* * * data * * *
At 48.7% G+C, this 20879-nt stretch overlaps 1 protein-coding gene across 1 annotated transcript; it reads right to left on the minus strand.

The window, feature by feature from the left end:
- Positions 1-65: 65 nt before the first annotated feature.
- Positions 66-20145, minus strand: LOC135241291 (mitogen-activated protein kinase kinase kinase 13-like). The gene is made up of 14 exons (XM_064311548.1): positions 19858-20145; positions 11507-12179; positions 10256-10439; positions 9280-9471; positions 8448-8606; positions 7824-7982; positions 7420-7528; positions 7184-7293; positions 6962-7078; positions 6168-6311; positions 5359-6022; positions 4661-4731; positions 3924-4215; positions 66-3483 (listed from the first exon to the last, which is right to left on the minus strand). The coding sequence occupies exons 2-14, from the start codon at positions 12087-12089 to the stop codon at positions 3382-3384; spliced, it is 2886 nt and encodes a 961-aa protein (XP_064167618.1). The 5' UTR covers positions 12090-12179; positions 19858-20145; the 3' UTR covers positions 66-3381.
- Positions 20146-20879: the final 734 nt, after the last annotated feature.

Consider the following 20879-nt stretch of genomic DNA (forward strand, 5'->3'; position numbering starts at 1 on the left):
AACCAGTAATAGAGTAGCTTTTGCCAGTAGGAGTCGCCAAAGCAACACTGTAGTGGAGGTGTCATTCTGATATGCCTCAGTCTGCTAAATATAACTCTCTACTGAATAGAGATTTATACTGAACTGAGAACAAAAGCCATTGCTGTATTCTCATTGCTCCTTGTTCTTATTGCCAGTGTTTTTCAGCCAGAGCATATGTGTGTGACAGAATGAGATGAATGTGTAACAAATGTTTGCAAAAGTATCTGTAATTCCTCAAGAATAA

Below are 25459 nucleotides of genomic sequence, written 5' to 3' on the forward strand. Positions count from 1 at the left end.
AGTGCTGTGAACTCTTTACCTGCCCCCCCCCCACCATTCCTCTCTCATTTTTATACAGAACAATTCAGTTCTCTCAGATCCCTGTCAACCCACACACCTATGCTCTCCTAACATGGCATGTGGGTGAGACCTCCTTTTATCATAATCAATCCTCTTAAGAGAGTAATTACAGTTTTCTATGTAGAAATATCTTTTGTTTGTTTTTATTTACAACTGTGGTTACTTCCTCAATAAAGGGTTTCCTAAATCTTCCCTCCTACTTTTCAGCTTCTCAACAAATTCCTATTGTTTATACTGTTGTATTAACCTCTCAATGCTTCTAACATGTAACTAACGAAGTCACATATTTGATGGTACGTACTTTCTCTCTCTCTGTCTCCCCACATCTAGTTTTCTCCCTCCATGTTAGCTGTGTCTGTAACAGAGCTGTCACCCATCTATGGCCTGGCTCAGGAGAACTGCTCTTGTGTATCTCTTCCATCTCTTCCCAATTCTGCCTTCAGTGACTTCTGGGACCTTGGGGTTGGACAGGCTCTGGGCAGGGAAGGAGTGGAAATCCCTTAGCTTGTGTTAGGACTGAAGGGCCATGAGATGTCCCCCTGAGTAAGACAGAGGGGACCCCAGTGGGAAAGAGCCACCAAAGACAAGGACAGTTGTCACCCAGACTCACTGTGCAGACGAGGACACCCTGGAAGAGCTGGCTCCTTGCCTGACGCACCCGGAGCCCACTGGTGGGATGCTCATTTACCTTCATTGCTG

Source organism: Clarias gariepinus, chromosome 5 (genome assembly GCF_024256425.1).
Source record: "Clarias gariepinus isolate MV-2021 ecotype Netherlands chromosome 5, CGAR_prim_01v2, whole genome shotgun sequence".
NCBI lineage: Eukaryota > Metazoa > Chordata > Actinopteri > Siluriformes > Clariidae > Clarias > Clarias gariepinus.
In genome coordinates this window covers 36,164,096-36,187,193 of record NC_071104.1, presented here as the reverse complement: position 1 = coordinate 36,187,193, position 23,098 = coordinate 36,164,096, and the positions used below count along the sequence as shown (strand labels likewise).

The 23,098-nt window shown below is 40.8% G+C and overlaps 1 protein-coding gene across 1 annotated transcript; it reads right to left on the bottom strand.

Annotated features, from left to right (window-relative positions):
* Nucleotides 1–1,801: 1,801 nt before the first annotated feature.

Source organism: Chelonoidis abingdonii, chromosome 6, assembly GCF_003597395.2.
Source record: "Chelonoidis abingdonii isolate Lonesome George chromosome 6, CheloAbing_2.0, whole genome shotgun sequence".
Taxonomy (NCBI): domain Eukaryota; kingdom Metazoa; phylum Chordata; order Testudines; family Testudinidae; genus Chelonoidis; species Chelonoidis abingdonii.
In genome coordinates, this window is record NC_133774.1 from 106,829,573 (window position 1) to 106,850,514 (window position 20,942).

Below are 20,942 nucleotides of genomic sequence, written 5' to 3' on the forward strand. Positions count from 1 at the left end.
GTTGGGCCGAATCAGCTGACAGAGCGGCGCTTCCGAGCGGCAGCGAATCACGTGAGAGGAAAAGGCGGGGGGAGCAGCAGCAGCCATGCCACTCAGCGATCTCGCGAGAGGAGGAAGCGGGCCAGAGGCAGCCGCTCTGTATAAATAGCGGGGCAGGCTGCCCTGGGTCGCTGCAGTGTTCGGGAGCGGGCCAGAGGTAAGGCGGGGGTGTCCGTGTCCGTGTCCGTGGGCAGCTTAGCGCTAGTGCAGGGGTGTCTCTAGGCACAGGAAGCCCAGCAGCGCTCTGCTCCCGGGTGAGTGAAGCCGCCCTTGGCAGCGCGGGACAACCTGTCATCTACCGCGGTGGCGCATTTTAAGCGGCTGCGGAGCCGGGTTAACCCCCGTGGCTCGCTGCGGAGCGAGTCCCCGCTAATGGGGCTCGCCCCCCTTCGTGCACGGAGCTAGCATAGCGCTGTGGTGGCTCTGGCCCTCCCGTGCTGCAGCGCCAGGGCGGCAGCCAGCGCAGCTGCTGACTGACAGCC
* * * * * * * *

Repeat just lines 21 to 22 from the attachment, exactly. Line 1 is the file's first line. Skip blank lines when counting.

Below are 20,942 nucleotides of genomic sequence, written 5' to 3' on the forward strand. Positions count from 1 at the left end.
GTTGGGCCGAATCAGCTGACAGAGCGGCGCTTCCGAGCGGCAGCGAATCACGTGAGAGGAAAAGGCGGGGGGAGCAGCAGCAGCCATGCCACTCAGCGATCTCGCGAGAGGAGGAAGCGGGCCAGAGGCAGCCGCTCTGTATAAATAGCGGGGCAGGCTGCCCTGGGTCGCTGCAGTGTTCGGGAGCGGGCCAGAGGTAAGGCGGGGGTGTCCGTGTCCGTGTCCGTGGGCAGCTTAGCGCTAGTGCAGGGGTGTCTCTAGGCACAGGAAGCCCAGCAGCGCTCTGCTCCCGGGTGAGTGAAGCCGCCCTTGGCAGCGCGGGACAACCTGTCATCTACCGCGGTGGCGCATTTTAAGCGGCTGCGGAGCCGGGTTAACCCCCGTGGCTCGCTGCGGAGCGAGTCCCCGCTAATGGGGCTCGCCCCCCTTCGTGCACGGAGCTAGCATAGCGCTGTGGTGGCTCTGGCCCTCCCGTGCTGCAGCGCCAGGGCGGCAGCCAGCGCAGCTGCTGACTGACAGCC